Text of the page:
Most students who said “I can’t do maths’ when I was teaching, didn’t do maths. They talked, penned a tattoo on their arm. Or scribbled in the text book. Today they read texts or play games on their phones under table or fall asleep.

………………………………………………………………………….

The Solution:

There is no point arguing. Students must ‘see’ they can do maths.

Do something that grabs their attention, something counterintuitive. Here is one of the BEST revision projects ever for middle school maths students. Remember, the best way to learn something is to teach it.

Students doing repetitive text book exercises without using maths to solve REAL WORLD problems.

The Solution:

You are going to use this maths NOW…………………..

……………………………………………………………………………….

How much blood can YOU lose and survive?

………….METRIC UNITS

Remember the best calculator to use is the WEB 2.0 Calculator as it shows the worked equation as you go.

CAREERS: It’s not only health workers who need to understand these calculations, but also creatives running health campaigns online, on TV, radio and in magazines.

TOPICS: Decimals, %, algebra, vol, weight units (METRIC)

Students doing repetitive text book exercises without using maths to solve REAL WORLD problems.

The Solution:

You are going to use this maths NOW…………………..

……………………………………………………………………………….

How much blood can YOU lose and survive?

………….USA Units

Remember the best calculator to use is the WEB 2.0 Calculator as it shows the worked equation as you go.

CAREERS: It’s not only health workers who need to understand these calculations, but also creatives running health campaigns online, on TV, radio and in magazines.

TOPICS: Decimals, %, algebra, vol, weight units (USA UNITS)

Community Maths can involve the school community or the wider, local community. The aim is to get maths out of the classroom and make it a hands-on experience.

Set up displays, posters, demonstrations or art/maths projects in your school library, gym or school yard or take some interesting maths to the local library, strip mall, town hall, local gardens or shopping mall. It will mean planning the project, collecting the materials and making a phone call to the local, say, librarian, but libraries, for instance, welcome community involvement.

Here are just some community maths project ideas.

MATHS POSTERS

Major maths conferences around the world have poster displays. So why not a display of students maths posters in your school library or local library or even a nearby shopping mall. And students should be present at allocated times to explain their poster to other students, parents or members of the public.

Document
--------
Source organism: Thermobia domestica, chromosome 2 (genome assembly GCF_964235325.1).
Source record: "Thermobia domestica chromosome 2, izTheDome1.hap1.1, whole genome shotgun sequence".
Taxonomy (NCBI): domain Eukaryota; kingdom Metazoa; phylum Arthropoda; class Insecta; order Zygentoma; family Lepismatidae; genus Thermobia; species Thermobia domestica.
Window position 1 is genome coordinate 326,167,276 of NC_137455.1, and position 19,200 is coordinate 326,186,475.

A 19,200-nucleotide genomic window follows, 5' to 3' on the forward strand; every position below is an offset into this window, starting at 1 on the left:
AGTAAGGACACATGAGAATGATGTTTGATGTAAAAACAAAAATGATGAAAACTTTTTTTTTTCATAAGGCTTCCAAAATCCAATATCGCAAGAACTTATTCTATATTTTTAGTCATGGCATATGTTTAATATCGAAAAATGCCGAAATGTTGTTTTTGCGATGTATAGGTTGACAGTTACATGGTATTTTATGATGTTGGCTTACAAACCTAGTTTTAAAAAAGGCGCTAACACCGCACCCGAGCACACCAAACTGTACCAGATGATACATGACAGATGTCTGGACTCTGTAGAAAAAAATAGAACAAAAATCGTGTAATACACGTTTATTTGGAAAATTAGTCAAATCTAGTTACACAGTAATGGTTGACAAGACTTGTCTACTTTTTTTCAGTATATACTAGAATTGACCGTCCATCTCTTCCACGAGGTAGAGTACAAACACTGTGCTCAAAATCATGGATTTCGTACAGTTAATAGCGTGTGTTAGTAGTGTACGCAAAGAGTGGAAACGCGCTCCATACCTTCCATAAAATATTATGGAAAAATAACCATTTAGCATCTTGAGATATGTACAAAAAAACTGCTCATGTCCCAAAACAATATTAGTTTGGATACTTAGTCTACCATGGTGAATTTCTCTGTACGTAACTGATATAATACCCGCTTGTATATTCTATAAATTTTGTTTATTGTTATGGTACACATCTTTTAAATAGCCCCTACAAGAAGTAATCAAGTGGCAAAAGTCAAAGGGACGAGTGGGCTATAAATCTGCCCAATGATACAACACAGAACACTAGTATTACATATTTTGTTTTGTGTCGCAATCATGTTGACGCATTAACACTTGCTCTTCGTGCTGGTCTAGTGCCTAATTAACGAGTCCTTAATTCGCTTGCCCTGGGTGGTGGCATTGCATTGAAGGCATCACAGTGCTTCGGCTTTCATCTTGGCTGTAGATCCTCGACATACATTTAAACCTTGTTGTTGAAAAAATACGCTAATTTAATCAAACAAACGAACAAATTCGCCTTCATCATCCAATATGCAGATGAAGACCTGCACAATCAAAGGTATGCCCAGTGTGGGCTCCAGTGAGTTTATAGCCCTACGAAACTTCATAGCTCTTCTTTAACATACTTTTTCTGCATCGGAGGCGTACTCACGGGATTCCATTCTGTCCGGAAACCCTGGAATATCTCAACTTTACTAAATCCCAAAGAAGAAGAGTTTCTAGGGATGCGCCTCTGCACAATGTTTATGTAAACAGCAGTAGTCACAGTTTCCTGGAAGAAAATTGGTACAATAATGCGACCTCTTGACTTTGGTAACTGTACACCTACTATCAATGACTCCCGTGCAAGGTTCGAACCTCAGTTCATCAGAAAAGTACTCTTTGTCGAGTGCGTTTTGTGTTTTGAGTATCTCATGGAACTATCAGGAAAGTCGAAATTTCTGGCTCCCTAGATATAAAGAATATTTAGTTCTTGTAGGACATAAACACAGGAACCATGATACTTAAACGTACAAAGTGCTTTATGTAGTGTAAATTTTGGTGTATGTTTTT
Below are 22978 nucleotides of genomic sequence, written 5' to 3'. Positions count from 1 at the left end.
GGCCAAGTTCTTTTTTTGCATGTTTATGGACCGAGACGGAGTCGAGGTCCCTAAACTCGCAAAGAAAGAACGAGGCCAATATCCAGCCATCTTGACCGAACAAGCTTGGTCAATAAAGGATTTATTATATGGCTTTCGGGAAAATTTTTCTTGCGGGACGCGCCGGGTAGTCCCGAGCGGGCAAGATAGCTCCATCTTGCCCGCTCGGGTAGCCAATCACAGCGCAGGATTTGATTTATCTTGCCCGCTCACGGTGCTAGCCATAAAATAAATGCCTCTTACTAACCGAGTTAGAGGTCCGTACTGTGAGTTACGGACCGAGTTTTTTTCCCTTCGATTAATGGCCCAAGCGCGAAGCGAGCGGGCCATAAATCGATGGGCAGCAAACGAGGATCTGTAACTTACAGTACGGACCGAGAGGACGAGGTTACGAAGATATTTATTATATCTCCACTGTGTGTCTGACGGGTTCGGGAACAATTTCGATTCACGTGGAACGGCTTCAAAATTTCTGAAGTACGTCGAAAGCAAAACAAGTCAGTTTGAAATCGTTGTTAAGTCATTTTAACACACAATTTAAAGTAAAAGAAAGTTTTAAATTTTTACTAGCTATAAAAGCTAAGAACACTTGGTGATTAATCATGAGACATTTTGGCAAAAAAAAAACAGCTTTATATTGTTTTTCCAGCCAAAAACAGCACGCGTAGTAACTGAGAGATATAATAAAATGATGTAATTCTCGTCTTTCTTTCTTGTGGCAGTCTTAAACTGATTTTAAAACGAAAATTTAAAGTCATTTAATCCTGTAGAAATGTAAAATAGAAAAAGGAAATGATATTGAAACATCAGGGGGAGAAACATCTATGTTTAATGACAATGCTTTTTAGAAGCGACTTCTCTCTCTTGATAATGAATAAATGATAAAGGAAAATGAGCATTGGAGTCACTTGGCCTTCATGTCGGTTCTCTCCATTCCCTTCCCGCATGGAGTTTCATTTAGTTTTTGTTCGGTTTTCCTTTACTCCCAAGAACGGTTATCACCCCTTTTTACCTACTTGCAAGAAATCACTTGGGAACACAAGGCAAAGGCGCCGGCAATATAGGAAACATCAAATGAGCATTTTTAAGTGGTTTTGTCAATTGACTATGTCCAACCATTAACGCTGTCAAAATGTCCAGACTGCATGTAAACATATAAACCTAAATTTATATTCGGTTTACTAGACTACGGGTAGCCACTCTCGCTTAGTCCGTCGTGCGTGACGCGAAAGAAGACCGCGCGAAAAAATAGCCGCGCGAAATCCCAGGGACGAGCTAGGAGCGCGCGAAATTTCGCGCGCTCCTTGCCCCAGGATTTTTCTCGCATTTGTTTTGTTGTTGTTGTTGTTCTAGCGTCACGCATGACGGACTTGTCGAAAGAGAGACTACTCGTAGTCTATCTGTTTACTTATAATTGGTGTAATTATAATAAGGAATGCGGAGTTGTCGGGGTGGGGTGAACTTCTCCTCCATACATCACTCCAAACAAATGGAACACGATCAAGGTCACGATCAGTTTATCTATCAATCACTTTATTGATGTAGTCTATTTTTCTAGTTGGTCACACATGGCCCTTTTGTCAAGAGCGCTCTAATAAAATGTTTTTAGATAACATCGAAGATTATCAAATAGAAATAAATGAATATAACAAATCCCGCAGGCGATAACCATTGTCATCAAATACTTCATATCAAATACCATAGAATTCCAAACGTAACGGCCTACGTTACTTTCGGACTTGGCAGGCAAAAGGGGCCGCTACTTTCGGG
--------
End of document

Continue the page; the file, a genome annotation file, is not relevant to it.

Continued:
Roosevelt Middle School students Jacob Klausner and Oliver Adelson WEST ORANGE, NJ, who were finalists heading to theNational MathCon Competition.

Some of the best middle school maths posters can be found atMathsCareers, UK. Here are some posters from the 2016 competitions.

Winner 9 – 11 years Maths Poster Competition

Fatimah Patel Preston Girls High School

Runner Up 9 – 11 years Maths Poster Competition

Maja Kowalska McAuley Catholic High School

Winner 12-13 years Maths and Music Poster Competition

Laeticia Junanto Bancrofts School

MATHS DEMONSTRATIONS

Maths students can construct displays that involve interesting maths. The most amazing maths dispalys Mathspig has seen were at the 13e Salon Culture & Jeux Mathematique in Paris. Here is LAGA Phd student Attouchi @ the 13e Salon Culture & Jeux Mathematique in Paris.

She was showing students how to use a graph to create anamorphic projections. More detailed instructionshere!!!

Palestinian Maths teacher Daina Taimina has many zany ideas. You’ll more Creative Maths ideashere.

Mentalist Maths … OK. This may include some Card Tricks … but they’re amazing. You’ll find 10 amazing Mentalist Math Trickshere.

Or let students explore some of the inspiring maths websites and pick a project. You will love the amazing German website IMAGINARY. It’s in English and has some fascinating videos!!!!!

Perhaps students could construct double pendulum like this one demonstrated at the MiMa-Museum, Oberwolfach, Germany. Mathspig can’t stop watching it. Fascinating!!!!!!! The double pendulum has some demanding trigonometry, but at the middle school level the 2D graph traced by the lower pendulum is fascinating enough (Below). And maths can provide equations for this movement. That’s impressive.